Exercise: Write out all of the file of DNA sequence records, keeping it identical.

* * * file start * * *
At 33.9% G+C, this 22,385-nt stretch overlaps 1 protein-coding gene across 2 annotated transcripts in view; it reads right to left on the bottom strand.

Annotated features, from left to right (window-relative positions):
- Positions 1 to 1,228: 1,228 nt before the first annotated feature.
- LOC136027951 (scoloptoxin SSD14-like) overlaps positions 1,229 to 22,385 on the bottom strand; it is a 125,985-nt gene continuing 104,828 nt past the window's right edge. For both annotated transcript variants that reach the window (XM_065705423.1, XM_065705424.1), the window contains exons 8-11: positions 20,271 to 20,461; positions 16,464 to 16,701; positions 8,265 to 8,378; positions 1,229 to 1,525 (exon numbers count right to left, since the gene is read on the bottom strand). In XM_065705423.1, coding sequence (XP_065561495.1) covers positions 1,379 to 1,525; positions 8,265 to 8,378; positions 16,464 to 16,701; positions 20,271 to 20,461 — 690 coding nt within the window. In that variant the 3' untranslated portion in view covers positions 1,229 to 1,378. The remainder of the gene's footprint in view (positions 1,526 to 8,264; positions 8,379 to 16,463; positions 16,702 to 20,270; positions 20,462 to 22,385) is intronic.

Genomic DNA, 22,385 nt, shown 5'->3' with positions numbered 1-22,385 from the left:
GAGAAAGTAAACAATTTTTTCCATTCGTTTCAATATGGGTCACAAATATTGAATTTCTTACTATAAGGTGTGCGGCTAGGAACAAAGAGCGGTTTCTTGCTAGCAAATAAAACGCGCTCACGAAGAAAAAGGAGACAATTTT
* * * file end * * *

At 33.9% G+C, this 22,385-nt stretch overlaps 1 protein-coding gene across 2 annotated transcripts in view; it reads right to left on the bottom strand.

Annotated features, from left to right (window-relative positions):
- Positions 1 to 1,228: 1,228 nt before the first annotated feature.
- LOC136027951 (scoloptoxin SSD14-like) overlaps positions 1,229 to 22,385 on the bottom strand; it is a 125,985-nt gene continuing 104,828 nt past the window's right edge. For both annotated transcript variants that reach the window (XM_065705423.1, XM_065705424.1), the window contains exons 8-11: positions 20,271 to 20,461; positions 16,464 to 16,701; positions 8,265 to 8,378; positions 1,229 to 1,525 (exon numbers count right to left, since the gene is read on the bottom strand). In XM_065705423.1, coding sequence (XP_065561495.1) covers positions 1,379 to 1,525; positions 8,265 to 8,378; positions 16,464 to 16,701; positions 20,271 to 20,461 — 690 coding nt within the window. In that variant the 3' untranslated portion in view covers positions 1,229 to 1,378. The remainder of the gene's footprint in view (positions 1,526 to 8,264; positions 8,379 to 16,463; positions 16,702 to 20,270; positions 20,462 to 22,385) is intronic.

Genomic DNA, 22,385 nt, shown 5'->3' with positions numbered 1-22,385 from the left:
GAGAAAGTAAACAATTTTTTCCATTCGTTTCAATATGGGTCACAAATATTGAATTTCTTACTATAAGGTGTGCGGCTAGGAACAAAGAGCGGTTTCTTGCTAGCAAATAAAACGCGCTCACGAAGAAAAAGGAGACAATTTT